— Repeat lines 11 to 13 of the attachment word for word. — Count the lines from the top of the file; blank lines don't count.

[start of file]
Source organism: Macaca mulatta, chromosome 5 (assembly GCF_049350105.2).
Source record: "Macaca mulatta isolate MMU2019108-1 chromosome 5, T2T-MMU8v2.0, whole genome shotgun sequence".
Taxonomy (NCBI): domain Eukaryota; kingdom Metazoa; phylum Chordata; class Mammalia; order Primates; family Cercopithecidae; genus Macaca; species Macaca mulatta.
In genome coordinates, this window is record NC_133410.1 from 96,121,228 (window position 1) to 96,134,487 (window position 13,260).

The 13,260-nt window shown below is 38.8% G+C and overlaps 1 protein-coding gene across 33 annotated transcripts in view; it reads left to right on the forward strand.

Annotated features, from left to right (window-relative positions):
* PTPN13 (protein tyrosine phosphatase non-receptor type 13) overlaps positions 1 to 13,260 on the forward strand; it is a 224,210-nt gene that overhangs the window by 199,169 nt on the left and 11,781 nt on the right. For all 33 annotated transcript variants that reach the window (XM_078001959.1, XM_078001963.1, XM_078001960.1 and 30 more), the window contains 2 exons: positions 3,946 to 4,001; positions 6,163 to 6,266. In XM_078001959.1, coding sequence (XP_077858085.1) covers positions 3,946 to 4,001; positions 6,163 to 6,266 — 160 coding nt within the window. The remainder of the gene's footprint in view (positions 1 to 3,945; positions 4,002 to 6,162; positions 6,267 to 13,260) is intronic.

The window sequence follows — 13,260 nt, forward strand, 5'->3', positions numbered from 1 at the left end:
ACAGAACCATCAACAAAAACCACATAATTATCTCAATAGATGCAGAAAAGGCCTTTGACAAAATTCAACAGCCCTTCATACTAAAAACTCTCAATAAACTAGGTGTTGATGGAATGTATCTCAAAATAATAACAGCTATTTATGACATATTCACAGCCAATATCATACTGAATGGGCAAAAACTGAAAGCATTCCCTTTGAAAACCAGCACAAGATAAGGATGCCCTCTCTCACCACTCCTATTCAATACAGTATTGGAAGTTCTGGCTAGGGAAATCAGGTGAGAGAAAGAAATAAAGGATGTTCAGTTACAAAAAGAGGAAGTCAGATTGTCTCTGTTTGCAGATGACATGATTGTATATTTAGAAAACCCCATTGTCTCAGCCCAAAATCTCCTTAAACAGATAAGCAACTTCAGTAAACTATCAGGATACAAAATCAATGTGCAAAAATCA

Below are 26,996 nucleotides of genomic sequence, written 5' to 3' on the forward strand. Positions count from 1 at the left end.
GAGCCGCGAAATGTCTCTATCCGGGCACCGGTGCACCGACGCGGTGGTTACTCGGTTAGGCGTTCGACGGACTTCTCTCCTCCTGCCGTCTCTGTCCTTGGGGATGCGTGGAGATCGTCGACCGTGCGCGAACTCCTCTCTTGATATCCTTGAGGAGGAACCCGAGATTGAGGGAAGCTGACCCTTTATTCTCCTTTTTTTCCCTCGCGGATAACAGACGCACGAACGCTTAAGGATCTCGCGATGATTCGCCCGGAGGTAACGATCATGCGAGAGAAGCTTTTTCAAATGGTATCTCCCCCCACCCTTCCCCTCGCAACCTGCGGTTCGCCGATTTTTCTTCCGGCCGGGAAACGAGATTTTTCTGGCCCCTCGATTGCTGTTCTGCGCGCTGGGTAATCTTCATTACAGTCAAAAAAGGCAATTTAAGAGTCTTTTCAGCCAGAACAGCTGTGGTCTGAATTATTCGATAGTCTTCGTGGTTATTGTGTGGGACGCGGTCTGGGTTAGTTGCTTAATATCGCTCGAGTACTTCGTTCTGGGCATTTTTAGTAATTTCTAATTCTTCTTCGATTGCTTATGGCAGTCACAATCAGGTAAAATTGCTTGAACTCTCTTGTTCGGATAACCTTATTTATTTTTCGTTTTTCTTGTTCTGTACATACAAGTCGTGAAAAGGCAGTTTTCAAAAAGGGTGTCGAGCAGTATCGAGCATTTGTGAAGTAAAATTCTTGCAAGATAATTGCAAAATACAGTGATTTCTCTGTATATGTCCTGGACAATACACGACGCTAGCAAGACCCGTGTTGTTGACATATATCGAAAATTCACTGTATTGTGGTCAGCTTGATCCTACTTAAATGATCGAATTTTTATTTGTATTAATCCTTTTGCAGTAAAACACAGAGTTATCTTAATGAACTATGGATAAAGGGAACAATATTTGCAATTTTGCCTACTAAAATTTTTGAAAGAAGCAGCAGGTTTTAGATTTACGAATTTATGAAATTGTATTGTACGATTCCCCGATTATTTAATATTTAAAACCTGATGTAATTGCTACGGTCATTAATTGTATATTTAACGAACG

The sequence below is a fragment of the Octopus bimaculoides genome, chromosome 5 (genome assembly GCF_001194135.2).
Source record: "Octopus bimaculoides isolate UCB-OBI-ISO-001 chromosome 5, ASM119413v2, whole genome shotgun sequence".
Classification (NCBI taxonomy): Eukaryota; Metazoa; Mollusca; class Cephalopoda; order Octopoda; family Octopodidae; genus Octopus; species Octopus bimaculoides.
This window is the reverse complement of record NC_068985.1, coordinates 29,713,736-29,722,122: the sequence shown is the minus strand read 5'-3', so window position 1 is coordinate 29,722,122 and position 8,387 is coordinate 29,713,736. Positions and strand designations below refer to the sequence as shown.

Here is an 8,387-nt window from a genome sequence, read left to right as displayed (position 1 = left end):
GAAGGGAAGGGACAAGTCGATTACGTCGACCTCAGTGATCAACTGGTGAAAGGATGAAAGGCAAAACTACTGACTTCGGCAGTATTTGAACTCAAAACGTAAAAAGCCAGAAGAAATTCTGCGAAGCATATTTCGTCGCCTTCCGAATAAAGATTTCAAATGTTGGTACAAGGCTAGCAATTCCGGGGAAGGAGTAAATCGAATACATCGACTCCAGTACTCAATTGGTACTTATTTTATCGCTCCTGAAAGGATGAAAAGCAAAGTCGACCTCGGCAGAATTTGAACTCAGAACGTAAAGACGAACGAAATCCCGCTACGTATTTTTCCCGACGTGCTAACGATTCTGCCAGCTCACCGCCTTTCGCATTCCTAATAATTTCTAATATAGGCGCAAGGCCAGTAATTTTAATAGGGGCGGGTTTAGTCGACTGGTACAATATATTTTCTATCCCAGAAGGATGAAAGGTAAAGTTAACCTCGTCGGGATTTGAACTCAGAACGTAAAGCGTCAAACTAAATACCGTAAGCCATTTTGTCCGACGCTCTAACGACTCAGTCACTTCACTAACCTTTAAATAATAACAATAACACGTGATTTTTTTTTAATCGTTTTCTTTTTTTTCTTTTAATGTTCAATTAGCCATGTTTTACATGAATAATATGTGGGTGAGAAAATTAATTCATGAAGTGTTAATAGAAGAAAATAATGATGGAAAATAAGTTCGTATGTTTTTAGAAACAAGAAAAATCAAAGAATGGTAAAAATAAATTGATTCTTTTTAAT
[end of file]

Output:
GAGCCGCGAAATGTCTCTATCCGGGCACCGGTGCACCGACGCGGTGGTTACTCGGTTAGGCGTTCGACGGACTTCTCTCCTCCTGCCGTCTCTGTCCTTGGGGATGCGTGGAGATCGTCGACCGTGCGCGAACTCCTCTCTTGATATCCTTGAGGAGGAACCCGAGATTGAGGGAAGCTGACCCTTTATTCTCCTTTTTTTCCCTCGCGGATAACAGACGCACGAACGCTTAAGGATCTCGCGATGATTCGCCCGGAGGTAACGATCATGCGAGAGAAGCTTTTTCAAATGGTATCTCCCCCCACCCTTCCCCTCGCAACCTGCGGTTCGCCGATTTTTCTTCCGGCCGGGAAACGAGATTTTTCTGGCCCCTCGATTGCTGTTCTGCGCGCTGGGTAATCTTCATTACAGTCAAAAAAGGCAATTTAAGAGTCTTTTCAGCCAGAACAGCTGTGGTCTGAATTATTCGATAGTCTTCGTGGTTATTGTGTGGGACGCGGTCTGGGTTAGTTGCTTAATATCGCTCGAGTACTTCGTTCTGGGCATTTTTAGTAATTTCTAATTCTTCTTCGATTGCTTATGGCAGTCACAATCAGGTAAAATTGCTTGAACTCTCTTGTTCGGATAACCTTATTTATTTTTCGTTTTTCTTGTTCTGTACATACAAGTCGTGAAAAGGCAGTTTTCAAAAAGGGTGTCGAGCAGTATCGAGCATTTGTGAAGTAAAATTCTTGCAAGATAATTGCAAAATACAGTGATTTCTCTGTATATGTCCTGGACAATACACGACGCTAGCAAGACCCGTGTTGTTGACATATATCGAAAATTCACTGTATTGTGGTCAGCTTGATCCTACTTAAATGATCGAATTTTTATTTGTATTAATCCTTTTGCAGTAAAACACAGAGTTATCTTAATGAACTATGGATAAAGGGAACAATATTTGCAATTTTGCCTACTAAAATTTTTGAAAGAAGCAGCAGGTTTTAGATTTACGAATTTATGAAATTGTATTGTACGATTCCCCGATTATTTAATATTTAAAACCTGATGTAATTGCTACGGTCATTAATTGTATATTTAACGAACG

The sequence below is a fragment of the Octopus bimaculoides genome, chromosome 5 (genome assembly GCF_001194135.2).
Source record: "Octopus bimaculoides isolate UCB-OBI-ISO-001 chromosome 5, ASM119413v2, whole genome shotgun sequence".